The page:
In April 2011, a paralyzed woman named Cathy Hutchinson, for the first time after almost 15 years, was taken with a cup of drink, using a robotic arm controlled by her thoughts.
Hutchinson was paralyzed when she suffered a car accident that damaged her brain, turning off almost all of her motor functions from the rest of the body. She was left unable to speak or move.
The project, called BrainGate2 can move us closer to the day when the prosthetic or robotic arms will be able to restore people’s freedom of movement. This - the first controlled clinical trial of a human brain computerized limbs for people, according to the report neuroscientist John Donoghue of Brown University and the Department of Veterans Affairs. Donohue - one of the leading researchers in the test, the results of which were published in this week’s issue of the journal Nature.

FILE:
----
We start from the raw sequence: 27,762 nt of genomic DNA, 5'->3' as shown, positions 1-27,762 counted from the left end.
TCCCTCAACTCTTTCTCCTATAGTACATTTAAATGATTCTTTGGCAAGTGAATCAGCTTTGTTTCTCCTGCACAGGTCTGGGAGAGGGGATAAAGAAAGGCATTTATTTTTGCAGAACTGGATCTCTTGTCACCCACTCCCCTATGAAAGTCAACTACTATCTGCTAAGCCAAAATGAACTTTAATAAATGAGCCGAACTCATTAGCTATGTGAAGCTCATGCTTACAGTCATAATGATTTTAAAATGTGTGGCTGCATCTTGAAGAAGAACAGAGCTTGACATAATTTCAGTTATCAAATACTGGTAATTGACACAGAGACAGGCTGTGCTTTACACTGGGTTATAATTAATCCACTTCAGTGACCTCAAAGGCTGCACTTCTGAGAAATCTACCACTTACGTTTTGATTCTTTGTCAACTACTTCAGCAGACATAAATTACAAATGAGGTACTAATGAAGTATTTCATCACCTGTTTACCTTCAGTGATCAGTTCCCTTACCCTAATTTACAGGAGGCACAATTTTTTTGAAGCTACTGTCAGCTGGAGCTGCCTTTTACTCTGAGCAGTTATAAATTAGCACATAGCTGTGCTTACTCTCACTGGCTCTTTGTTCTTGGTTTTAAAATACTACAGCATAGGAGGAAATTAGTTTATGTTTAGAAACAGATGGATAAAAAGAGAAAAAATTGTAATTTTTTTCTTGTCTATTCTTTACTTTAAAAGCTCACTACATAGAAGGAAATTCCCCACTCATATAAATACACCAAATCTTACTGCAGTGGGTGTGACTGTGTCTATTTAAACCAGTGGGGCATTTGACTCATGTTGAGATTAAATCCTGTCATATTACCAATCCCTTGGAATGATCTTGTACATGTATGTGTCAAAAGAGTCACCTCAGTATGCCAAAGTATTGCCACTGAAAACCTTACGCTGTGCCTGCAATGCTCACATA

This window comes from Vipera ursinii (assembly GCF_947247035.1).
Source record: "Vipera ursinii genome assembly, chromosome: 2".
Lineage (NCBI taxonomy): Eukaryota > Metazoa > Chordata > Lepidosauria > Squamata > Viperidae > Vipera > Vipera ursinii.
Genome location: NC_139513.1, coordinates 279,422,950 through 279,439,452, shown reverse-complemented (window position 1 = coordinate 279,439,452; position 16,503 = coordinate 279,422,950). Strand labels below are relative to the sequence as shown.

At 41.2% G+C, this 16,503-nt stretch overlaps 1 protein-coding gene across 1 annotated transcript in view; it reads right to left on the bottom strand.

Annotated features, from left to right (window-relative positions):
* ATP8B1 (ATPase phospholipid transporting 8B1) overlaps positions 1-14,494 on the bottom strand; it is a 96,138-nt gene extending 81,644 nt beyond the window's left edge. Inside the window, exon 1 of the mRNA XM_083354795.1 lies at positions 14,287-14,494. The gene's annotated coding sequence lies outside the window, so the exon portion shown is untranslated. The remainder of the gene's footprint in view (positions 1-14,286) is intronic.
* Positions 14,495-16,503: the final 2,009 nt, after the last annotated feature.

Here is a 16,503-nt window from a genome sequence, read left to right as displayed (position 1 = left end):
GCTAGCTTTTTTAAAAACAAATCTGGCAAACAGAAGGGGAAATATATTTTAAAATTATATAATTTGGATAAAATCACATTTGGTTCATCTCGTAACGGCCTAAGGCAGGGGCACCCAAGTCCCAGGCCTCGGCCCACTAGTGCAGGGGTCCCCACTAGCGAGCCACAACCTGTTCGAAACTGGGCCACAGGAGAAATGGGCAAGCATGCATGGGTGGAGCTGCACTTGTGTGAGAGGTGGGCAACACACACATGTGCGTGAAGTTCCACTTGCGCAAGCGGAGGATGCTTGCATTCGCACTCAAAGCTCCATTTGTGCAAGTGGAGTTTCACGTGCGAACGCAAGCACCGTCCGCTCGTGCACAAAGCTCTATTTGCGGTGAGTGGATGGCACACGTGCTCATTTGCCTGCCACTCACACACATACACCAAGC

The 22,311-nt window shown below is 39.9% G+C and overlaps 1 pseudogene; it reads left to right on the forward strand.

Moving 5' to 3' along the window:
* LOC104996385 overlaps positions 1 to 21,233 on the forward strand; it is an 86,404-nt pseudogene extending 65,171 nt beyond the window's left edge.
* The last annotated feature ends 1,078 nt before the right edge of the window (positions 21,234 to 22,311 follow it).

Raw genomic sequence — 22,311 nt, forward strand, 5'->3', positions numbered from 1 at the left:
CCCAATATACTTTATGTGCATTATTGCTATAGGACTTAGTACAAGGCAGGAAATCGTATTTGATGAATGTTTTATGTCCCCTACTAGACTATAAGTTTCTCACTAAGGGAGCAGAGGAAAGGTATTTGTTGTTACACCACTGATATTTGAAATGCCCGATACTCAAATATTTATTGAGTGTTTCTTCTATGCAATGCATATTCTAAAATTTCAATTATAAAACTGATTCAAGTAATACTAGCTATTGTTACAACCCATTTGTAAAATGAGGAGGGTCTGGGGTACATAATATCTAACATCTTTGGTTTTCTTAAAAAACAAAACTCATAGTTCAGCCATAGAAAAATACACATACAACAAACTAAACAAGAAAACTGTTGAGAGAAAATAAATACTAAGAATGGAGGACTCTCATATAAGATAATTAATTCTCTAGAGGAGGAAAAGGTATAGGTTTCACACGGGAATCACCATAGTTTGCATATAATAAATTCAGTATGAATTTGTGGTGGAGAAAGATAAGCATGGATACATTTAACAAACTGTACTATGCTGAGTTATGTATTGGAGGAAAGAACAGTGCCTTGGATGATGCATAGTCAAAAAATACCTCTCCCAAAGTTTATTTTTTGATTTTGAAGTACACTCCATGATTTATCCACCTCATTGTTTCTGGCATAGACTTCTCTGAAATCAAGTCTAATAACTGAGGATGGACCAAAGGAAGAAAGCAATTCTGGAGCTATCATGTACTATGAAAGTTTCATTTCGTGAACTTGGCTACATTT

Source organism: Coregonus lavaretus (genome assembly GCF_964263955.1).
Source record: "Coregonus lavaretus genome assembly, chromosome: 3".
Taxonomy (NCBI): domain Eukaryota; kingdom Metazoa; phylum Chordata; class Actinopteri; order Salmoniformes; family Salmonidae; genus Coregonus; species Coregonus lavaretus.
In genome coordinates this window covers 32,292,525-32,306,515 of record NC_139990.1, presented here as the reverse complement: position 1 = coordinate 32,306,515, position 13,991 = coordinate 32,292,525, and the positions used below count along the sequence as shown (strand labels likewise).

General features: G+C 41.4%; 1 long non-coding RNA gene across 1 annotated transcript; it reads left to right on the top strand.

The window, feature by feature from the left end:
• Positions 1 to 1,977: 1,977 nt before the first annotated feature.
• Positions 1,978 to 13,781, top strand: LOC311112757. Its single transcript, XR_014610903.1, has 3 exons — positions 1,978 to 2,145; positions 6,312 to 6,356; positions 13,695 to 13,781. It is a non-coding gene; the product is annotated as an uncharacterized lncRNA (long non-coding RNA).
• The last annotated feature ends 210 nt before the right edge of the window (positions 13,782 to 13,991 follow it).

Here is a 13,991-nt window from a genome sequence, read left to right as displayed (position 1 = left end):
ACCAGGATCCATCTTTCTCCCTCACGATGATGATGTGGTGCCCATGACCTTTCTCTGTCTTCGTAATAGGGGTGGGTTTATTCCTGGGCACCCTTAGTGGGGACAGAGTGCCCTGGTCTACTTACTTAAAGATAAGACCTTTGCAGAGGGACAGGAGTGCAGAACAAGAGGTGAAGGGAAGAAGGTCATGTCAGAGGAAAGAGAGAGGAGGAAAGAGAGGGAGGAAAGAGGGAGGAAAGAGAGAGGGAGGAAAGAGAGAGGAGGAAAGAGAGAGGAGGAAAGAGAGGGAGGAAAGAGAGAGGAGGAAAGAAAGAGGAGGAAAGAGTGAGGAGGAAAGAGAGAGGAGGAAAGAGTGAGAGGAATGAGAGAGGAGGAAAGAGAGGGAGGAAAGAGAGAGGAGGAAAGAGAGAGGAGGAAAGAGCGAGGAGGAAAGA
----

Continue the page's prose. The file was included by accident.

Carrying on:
"The desire to number 1 in many patients - a return of the hand," said Donohue.
The project BrainGate - this collaboration between the Department of Veterans Affairs, Brown University, the General Hospital of the State of Massachusetts, Harvard Medical School and the German Aerospace Center (DLR), which is designed and this manipulator.
The project BrainGate, got his first success with the people in 2006, when a patient named Matt Nagle, who was paralyzed in an accident, was able to demonstrate control of a computer mouse cursor by using the first version of BrainGate.
Donoghue and his colleagues said that more years will pass before the device will be available to patients, moreover, it still must be approved by the Office of the Food and Drug Administration.